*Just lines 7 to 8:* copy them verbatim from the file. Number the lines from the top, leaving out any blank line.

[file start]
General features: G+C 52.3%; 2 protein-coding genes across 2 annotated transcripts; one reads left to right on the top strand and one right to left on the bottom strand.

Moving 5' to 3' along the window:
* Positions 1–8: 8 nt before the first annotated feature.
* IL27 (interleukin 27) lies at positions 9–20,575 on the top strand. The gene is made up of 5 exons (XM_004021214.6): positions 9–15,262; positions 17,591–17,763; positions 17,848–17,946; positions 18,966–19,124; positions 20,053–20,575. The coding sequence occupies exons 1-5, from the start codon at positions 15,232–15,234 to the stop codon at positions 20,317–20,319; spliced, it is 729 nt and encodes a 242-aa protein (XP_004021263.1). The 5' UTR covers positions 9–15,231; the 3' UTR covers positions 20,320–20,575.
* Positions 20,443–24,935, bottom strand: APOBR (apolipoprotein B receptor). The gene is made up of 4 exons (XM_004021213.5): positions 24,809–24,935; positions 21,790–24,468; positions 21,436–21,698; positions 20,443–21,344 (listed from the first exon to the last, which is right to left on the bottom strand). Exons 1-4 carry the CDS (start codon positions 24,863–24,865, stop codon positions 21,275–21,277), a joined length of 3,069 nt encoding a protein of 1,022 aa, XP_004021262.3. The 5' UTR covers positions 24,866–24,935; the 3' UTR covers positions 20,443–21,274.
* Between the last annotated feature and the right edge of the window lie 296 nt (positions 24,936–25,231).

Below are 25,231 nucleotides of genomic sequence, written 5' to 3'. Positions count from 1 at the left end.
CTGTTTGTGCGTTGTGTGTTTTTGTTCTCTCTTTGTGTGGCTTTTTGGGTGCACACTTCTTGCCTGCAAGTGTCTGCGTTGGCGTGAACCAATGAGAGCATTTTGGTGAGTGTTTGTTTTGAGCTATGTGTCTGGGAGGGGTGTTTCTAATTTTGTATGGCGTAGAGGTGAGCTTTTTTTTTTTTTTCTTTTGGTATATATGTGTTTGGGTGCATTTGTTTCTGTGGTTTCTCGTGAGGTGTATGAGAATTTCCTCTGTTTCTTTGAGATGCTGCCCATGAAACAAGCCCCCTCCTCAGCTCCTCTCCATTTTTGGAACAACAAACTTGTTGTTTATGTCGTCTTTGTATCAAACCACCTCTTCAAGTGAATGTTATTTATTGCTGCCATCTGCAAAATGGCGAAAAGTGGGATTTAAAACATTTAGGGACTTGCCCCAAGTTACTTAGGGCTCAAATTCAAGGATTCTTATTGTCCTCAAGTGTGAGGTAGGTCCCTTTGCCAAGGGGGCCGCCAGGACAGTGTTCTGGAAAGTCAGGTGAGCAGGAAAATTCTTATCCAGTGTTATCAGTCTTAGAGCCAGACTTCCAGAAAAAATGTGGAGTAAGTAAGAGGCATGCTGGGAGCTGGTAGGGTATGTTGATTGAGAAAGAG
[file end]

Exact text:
Below are 25,231 nucleotides of genomic sequence, written 5' to 3'. Positions count from 1 at the left end.
CTGTTTGTGCGTTGTGTGTTTTTGTTCTCTCTTTGTGTGGCTTTTTGGGTGCACACTTCTTGCCTGCAAGTGTCTGCGTTGGCGTGAACCAATGAGAGCATTTTGGTGAGTGTTTGTTTTGAGCTATGTGTCTGGGAGGGGTGTTTCTAATTTTGTATGGCGTAGAGGTGAGCTTTTTTTTTTTTTTCTTTTGGTATATATGTGTTTGGGTGCATTTGTTTCTGTGGTTTCTCGTGAGGTGTATGAGAATTTCCTCTGTTTCTTTGAGATGCTGCCCATGAAACAAGCCCCCTCCTCAGCTCCTCTCCATTTTTGGAACAACAAACTTGTTGTTTATGTCGTCTTTGTATCAAACCACCTCTTCAAGTGAATGTTATTTATTGCTGCCATCTGCAAAATGGCGAAAAGTGGGATTTAAAACATTTAGGGACTTGCCCCAAGTTACTTAGGGCTCAAATTCAAGGATTCTTATTGTCCTCAAGTGTGAGGTAGGTCCCTTTGCCAAGGGGGCCGCCAGGACAGTGTTCTGGAAAGTCAGGTGAGCAGGAAAATTCTTATCCAGTGTTATCAGTCTTAGAGCCAGACTTCCAGAAAAAATGTGGAGTAAGTAAGAGGCATGCTGGGAGCTGGTAGGGTATGTTGATTGAGAAAGAG